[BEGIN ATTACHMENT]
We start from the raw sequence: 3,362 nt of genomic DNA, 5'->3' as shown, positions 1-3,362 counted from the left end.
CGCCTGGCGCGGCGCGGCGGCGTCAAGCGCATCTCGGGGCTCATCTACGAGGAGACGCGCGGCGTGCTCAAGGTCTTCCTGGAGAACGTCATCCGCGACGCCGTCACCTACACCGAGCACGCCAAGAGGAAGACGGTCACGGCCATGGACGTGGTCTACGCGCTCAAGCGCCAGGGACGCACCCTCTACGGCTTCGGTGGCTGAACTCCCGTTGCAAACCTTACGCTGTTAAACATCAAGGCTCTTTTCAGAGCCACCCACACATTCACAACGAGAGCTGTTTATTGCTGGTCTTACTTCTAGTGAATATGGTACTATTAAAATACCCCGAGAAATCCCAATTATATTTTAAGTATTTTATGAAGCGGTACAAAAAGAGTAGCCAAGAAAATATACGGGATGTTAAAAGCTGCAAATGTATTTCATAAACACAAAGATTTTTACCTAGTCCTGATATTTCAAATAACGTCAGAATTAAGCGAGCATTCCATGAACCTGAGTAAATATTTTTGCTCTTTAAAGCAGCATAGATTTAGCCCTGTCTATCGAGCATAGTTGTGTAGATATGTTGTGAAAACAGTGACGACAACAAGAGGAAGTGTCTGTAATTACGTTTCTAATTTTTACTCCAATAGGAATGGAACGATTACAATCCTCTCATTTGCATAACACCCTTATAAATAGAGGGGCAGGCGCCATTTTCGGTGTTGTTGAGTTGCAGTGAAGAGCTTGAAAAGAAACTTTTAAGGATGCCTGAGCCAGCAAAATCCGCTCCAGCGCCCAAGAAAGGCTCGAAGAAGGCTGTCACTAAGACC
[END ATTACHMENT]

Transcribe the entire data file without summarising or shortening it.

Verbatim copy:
We start from the raw sequence: 3,362 nt of genomic DNA, 5'->3' as shown, positions 1-3,362 counted from the left end.
CGCCTGGCGCGGCGCGGCGGCGTCAAGCGCATCTCGGGGCTCATCTACGAGGAGACGCGCGGCGTGCTCAAGGTCTTCCTGGAGAACGTCATCCGCGACGCCGTCACCTACACCGAGCACGCCAAGAGGAAGACGGTCACGGCCATGGACGTGGTCTACGCGCTCAAGCGCCAGGGACGCACCCTCTACGGCTTCGGTGGCTGAACTCCCGTTGCAAACCTTACGCTGTTAAACATCAAGGCTCTTTTCAGAGCCACCCACACATTCACAACGAGAGCTGTTTATTGCTGGTCTTACTTCTAGTGAATATGGTACTATTAAAATACCCCGAGAAATCCCAATTATATTTTAAGTATTTTATGAAGCGGTACAAAAAGAGTAGCCAAGAAAATATACGGGATGTTAAAAGCTGCAAATGTATTTCATAAACACAAAGATTTTTACCTAGTCCTGATATTTCAAATAACGTCAGAATTAAGCGAGCATTCCATGAACCTGAGTAAATATTTTTGCTCTTTAAAGCAGCATAGATTTAGCCCTGTCTATCGAGCATAGTTGTGTAGATATGTTGTGAAAACAGTGACGACAACAAGAGGAAGTGTCTGTAATTACGTTTCTAATTTTTACTCCAATAGGAATGGAACGATTACAATCCTCTCATTTGCATAACACCCTTATAAATAGAGGGGCAGGCGCCATTTTCGGTGTTGTTGAGTTGCAGTGAAGAGCTTGAAAAGAAACTTTTAAGGATGCCTGAGCCAGCAAAATCCGCTCCAGCGCCCAAGAAAGGCTCGAAGAAGGCTGTCACTAAGACC